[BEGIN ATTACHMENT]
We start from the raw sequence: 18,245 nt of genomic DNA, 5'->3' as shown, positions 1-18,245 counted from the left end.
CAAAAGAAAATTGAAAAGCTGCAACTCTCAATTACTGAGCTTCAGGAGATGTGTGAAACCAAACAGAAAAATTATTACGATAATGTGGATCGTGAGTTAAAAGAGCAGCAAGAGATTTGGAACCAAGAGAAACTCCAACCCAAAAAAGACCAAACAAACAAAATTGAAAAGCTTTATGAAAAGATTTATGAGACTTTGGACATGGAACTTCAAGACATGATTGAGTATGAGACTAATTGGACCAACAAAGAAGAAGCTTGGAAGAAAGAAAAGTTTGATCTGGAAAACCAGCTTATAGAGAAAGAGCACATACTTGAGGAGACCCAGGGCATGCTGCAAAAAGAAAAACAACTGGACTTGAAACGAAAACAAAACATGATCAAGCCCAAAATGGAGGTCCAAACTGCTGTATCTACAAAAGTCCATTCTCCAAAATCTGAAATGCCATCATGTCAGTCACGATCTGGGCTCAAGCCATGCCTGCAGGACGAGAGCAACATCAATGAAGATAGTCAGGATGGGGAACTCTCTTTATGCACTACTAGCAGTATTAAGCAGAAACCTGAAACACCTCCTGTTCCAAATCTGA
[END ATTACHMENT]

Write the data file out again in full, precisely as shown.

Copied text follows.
We start from the raw sequence: 18,245 nt of genomic DNA, 5'->3' as shown, positions 1-18,245 counted from the left end.
CAAAAGAAAATTGAAAAGCTGCAACTCTCAATTACTGAGCTTCAGGAGATGTGTGAAACCAAACAGAAAAATTATTACGATAATGTGGATCGTGAGTTAAAAGAGCAGCAAGAGATTTGGAACCAAGAGAAACTCCAACCCAAAAAAGACCAAACAAACAAAATTGAAAAGCTTTATGAAAAGATTTATGAGACTTTGGACATGGAACTTCAAGACATGATTGAGTATGAGACTAATTGGACCAACAAAGAAGAAGCTTGGAAGAAAGAAAAGTTTGATCTGGAAAACCAGCTTATAGAGAAAGAGCACATACTTGAGGAGACCCAGGGCATGCTGCAAAAAGAAAAACAACTGGACTTGAAACGAAAACAAAACATGATCAAGCCCAAAATGGAGGTCCAAACTGCTGTATCTACAAAAGTCCATTCTCCAAAATCTGAAATGCCATCATGTCAGTCACGATCTGGGCTCAAGCCATGCCTGCAGGACGAGAGCAACATCAATGAAGATAGTCAGGATGGGGAACTCTCTTTATGCACTACTAGCAGTATTAAGCAGAAACCTGAAACACCTCCTGTTCCAAATCTGA